closet door bustdown

Sufjan Stevens comes out in emotional note about new album dedicated to his late partner

Two-panel image. On the left, Sufjan Stevens wear a black bow-tie, white dress shirt, and a pink and black striped suit jacket featuring turquoise tails. He stands behind a microphone and plays acoustic guitar. On the right, his late partner Evans Richardson lays in a bed smiling with his eyes closed and hands behind his head. He wears an orange beanie and purple shirt.

Singer-songwriter Sufjan Stevens seemingly came out in a heartfelt Instagram post about his new album Javelin, which dropped today.

As he explained, his latest record is dedicated to “the light of my life, my beloved partner and best friend Evans Richardson, who passed away in April.”

The Grammy and Oscar-nominated musician has long been known for his pensive tunes that often resonate with the LGBTQ+ community. (Anyone else still cry anytime they hear “Mystery of Love” from Call Me By Your Name?)

In the emotional post, Stevens called Richardson “one of those rare and beautiful ones you find only once in a lifetime –– precious, impeccable, and absolutely exceptional in every way.”

He went on to wax poetic about love and loss, writing, “I know relationships can be very difficult sometimes, but it’s always worth it to put in the hard work and care for the ones you love, especially the beautiful ones, who are few and far between.” Cue the tears.

Back in September, Stevens revealed he wouldn’t “participate in the press and promotion” for his tenth album after being diagnosed with autoimmune disorder Gullian-Barre Syndrome. He received treatment and was transferred to an acute rehab, “undergoing intensive physical therapy/occupational therapy, [and] strength training.”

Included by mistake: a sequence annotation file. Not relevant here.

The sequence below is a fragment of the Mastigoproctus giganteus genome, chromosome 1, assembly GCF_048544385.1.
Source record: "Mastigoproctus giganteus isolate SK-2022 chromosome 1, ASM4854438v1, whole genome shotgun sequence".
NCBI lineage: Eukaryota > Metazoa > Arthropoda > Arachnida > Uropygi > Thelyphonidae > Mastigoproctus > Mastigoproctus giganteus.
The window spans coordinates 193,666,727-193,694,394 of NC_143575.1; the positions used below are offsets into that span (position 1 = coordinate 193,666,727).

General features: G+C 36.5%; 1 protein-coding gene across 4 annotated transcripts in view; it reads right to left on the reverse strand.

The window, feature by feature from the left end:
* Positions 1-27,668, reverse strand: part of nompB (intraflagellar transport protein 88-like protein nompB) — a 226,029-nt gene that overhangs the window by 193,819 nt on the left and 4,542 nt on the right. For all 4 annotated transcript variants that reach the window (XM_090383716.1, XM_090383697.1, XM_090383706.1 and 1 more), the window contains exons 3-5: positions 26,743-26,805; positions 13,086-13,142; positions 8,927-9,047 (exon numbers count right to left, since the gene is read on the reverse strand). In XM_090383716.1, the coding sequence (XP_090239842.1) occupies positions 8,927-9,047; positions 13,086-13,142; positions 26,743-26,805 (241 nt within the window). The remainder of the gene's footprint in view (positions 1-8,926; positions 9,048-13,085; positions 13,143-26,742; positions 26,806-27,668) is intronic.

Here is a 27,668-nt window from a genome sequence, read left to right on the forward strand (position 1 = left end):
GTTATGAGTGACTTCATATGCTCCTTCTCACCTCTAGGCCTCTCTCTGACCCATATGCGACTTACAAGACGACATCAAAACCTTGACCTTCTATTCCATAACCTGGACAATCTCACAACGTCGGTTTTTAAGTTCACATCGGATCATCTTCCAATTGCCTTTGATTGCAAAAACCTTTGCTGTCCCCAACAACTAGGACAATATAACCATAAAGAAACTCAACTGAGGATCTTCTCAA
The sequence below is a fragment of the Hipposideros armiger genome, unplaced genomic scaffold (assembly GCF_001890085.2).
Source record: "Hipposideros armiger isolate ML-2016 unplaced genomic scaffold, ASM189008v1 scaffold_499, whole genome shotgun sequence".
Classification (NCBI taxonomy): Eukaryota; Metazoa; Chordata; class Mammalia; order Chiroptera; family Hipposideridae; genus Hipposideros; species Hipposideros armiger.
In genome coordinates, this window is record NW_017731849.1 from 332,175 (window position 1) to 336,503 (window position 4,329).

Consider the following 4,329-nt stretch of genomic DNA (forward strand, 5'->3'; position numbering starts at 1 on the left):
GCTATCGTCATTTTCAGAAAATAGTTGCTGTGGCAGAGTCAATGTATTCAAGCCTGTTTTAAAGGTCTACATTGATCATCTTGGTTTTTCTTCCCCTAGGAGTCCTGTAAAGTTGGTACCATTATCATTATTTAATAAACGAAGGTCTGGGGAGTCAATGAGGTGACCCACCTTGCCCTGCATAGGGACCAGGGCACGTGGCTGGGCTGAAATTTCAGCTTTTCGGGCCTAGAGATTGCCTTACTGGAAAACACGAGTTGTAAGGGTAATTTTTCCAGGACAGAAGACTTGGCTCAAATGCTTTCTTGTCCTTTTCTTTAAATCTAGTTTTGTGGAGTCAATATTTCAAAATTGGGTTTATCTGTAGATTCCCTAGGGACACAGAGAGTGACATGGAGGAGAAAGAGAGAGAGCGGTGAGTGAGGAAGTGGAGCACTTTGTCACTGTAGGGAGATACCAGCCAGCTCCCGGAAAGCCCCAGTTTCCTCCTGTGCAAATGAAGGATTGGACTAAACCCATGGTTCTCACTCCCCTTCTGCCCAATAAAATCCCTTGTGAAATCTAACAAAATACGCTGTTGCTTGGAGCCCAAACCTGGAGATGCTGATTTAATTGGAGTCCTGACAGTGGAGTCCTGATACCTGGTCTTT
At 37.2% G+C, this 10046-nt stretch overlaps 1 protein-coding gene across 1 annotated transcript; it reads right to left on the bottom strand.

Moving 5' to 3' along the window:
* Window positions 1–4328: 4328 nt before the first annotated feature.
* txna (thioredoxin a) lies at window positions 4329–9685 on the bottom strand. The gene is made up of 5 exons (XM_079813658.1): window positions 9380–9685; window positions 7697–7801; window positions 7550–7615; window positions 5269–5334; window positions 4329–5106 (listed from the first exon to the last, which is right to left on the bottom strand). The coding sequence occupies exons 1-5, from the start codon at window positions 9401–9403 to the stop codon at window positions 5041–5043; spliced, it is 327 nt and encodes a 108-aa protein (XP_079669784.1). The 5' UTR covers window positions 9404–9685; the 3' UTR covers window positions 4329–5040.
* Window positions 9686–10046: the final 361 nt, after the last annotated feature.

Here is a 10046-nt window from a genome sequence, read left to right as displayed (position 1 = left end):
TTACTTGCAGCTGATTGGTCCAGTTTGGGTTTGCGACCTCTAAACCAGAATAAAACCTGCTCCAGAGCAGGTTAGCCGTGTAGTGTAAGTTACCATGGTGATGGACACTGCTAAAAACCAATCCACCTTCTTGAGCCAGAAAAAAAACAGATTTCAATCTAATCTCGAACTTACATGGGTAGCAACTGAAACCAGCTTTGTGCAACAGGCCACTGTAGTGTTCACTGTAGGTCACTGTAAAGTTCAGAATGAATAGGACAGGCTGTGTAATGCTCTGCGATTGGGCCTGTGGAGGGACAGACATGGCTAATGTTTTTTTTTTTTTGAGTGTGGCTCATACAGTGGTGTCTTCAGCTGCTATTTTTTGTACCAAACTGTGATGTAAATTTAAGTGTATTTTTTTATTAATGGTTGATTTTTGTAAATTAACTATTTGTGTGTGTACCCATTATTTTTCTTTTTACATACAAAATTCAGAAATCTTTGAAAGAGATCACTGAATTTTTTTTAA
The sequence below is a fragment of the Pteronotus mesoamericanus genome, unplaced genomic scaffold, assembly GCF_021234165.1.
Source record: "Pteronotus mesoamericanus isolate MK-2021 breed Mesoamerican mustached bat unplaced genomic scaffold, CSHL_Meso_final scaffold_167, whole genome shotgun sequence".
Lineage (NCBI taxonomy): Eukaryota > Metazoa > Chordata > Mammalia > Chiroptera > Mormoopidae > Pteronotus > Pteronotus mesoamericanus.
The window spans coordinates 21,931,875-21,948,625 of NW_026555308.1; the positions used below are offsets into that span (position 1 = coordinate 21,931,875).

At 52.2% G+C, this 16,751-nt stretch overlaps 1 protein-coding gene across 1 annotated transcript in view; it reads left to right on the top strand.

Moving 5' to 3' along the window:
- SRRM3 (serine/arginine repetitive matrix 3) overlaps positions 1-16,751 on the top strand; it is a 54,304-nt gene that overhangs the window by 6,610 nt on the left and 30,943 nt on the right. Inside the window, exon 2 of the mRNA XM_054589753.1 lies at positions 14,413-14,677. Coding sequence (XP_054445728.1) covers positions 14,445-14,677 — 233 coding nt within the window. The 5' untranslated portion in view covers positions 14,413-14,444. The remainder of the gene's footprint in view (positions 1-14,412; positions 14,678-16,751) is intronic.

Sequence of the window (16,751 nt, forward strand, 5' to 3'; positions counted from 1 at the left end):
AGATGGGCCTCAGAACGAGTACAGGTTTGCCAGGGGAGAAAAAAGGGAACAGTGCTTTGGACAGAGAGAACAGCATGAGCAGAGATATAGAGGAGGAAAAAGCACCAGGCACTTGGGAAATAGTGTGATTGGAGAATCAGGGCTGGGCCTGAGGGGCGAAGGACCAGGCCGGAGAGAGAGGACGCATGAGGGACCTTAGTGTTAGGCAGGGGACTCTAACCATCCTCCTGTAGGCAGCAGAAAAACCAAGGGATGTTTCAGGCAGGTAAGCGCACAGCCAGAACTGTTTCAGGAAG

The 48-year-old multi-instrumentalist is keeping fans abreast of his recovery on Instagram.

But in true Sufjan fashion, the music speaks for itself. Javelin is an astonishing, somber, and eloquent 10-track collection. The record marks his first solo release in three years and features nine solo-written songs, as well as a folksy cover of Neil Young’s “There’s a World.”

From “Will Anybody Ever Love Me,” to “So Are You Tired,” not a single word nor sonic moment is wasted. And the heartbreaking intimacy of Javelin is especially poignant after Stevens’ social media post.

Because his records often guided us through our own pain, it’s even more meaningful to see him lift the veil on his experience.

As he concluded in his Instagram post, “Live every day as if it is your last, with fullness and grace, with reverence and love, with gratitude and joy. This is the day the Lord has made. Let us rejoice and be glad in it.”

Our thoughts are with Stevens for both his loss and in his recovery.

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